The Shaw Brothers studio was always sly in taking many of the same stories or scripts and remaking them in a way that would feel refreshingly new or unique compared to the original. Although the studio, which produced one metric shit ton of films through its lifetime, would rarely find itself delving too much into franchises, they loved these secret remakes. In the case of this film, The Flag of Iron, it’s the style of the film that is so different that the story it’s telling is almost unrecognizable to its predecessor.
Yes, indeed, The Flag of Iron is a remake of the Shaw Brothers’ The Duel, and if you want more information, you’re welcome to read my previous review for The Flag of Iron HERE (or if you’re so inclined you can read my review for The Duel HERE). Yet, it's the new 88 Films release of the former that is the focus of this brief update.
And, while I personally prefer The Duel to this one, it’s hard not to love just how entertaining The Flag of Iron is as a film. In fact, if you go back and read my previous review, you'll notice that I've bumped p my score for this recent rewatch. The performances are broadly portrayed but charming, the fight work is gymnastic heavy and complex, and the general speed of its story rarely gives the audience a moment to pick it apart for its small issues. It’s not the most emotionally poignant flicks from the Venom clan, but it satisfies, nonetheless. Not to mention, that final fight with the spears and flags might be one of the more visually fascinating fight sequences that either Chang Cheh or the Venoms had put together. It’s just impressive on a lot of levels. The plotting tends to be a tad muddled, particularly in its set up as it plays its characters, relationships, and mysterious plot on the vague spectrum, but it never deters Philip Kwok or his fellow co-stars from eating up the screen.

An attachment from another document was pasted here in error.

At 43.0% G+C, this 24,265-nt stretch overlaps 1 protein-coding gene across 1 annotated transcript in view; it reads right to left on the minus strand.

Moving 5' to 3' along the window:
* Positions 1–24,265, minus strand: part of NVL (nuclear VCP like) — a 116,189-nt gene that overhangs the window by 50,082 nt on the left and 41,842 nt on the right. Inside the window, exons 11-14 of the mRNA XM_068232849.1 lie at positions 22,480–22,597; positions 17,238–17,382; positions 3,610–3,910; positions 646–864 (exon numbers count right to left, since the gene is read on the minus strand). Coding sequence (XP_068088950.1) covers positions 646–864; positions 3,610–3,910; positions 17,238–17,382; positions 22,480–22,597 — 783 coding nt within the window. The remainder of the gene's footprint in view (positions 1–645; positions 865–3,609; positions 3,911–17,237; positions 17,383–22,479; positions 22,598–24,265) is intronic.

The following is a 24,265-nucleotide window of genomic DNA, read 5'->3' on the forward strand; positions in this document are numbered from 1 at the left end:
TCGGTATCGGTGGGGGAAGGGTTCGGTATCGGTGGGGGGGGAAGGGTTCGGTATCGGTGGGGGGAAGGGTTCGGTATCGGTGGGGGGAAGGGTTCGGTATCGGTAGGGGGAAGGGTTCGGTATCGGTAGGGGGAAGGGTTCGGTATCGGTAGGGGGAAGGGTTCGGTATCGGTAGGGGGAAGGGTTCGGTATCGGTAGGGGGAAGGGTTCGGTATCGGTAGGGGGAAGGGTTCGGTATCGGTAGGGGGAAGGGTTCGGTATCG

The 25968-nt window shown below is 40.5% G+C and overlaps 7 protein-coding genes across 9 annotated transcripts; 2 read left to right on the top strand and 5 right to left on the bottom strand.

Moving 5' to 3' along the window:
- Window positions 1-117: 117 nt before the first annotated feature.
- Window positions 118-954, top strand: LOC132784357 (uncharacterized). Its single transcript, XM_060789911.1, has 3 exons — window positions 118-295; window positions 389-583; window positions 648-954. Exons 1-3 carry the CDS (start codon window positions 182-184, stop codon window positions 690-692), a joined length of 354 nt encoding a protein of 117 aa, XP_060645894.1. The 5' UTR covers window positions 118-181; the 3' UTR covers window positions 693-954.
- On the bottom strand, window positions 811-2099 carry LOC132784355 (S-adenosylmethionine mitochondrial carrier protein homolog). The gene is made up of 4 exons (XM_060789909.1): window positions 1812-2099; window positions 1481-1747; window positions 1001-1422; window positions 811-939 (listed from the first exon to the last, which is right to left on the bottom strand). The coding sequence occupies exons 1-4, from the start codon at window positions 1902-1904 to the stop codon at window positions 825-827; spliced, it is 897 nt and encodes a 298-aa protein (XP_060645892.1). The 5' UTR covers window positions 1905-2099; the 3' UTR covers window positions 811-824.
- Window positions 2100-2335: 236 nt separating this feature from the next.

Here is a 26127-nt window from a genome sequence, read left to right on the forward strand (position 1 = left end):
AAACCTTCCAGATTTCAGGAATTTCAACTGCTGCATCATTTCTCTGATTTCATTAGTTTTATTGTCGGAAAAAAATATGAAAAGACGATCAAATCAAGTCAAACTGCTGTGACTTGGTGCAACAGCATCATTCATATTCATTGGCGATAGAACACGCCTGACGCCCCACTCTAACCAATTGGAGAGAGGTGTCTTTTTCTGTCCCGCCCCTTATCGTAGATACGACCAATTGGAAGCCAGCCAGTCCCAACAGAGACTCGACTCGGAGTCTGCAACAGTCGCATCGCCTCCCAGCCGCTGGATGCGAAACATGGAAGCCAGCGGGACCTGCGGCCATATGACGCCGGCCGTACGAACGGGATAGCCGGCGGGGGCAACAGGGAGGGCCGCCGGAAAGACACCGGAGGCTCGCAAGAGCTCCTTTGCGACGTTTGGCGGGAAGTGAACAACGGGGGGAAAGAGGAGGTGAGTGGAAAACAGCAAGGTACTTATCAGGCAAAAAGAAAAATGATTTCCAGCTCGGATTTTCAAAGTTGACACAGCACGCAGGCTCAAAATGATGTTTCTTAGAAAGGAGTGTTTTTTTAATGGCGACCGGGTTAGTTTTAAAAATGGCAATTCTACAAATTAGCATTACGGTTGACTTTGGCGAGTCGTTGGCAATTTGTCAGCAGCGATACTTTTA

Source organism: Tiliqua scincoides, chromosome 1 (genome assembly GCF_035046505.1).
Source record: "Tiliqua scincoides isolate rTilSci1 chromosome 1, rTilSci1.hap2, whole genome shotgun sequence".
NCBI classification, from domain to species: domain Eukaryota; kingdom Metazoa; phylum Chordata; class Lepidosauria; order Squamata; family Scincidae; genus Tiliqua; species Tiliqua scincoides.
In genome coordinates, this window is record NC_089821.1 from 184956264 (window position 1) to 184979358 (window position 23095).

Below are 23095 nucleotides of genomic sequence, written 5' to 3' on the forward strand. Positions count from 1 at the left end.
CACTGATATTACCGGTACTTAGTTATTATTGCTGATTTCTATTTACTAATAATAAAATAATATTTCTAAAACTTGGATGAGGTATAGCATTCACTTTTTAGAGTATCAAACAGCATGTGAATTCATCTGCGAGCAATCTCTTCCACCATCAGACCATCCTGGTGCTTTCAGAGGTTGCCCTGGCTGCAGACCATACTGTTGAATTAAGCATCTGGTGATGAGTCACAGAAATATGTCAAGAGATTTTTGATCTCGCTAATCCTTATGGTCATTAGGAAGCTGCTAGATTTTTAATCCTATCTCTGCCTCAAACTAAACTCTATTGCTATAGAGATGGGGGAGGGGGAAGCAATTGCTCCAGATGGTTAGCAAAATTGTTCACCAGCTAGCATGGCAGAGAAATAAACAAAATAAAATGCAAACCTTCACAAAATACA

The newest Blu Ray release via 88 Films is worth adding to any martial arts cinema collector’s shelves (or those just curious to leap in). The restoration from Celestial Pictures is fantastic, the new artwork from Kung Fu Bob O’Brien is always a welcome add on, and the audio commentary from Mike Leeder and Arne Venema is entertaining as they paint a broader context around the film. Their recent commentaries on these 88 Films releases are some of my favorite listening while I’m cleaning up the house or making some grub for the family.
Yes, I suppose I’ll take some flak for enjoying The Duel more, but I cannot discount any Shaw Brothers fans that hold their red and black banners high for The Flag of Iron. It’s not the sharpest version of this story, but it’s cast and style make it a unique version that holds its own proudly.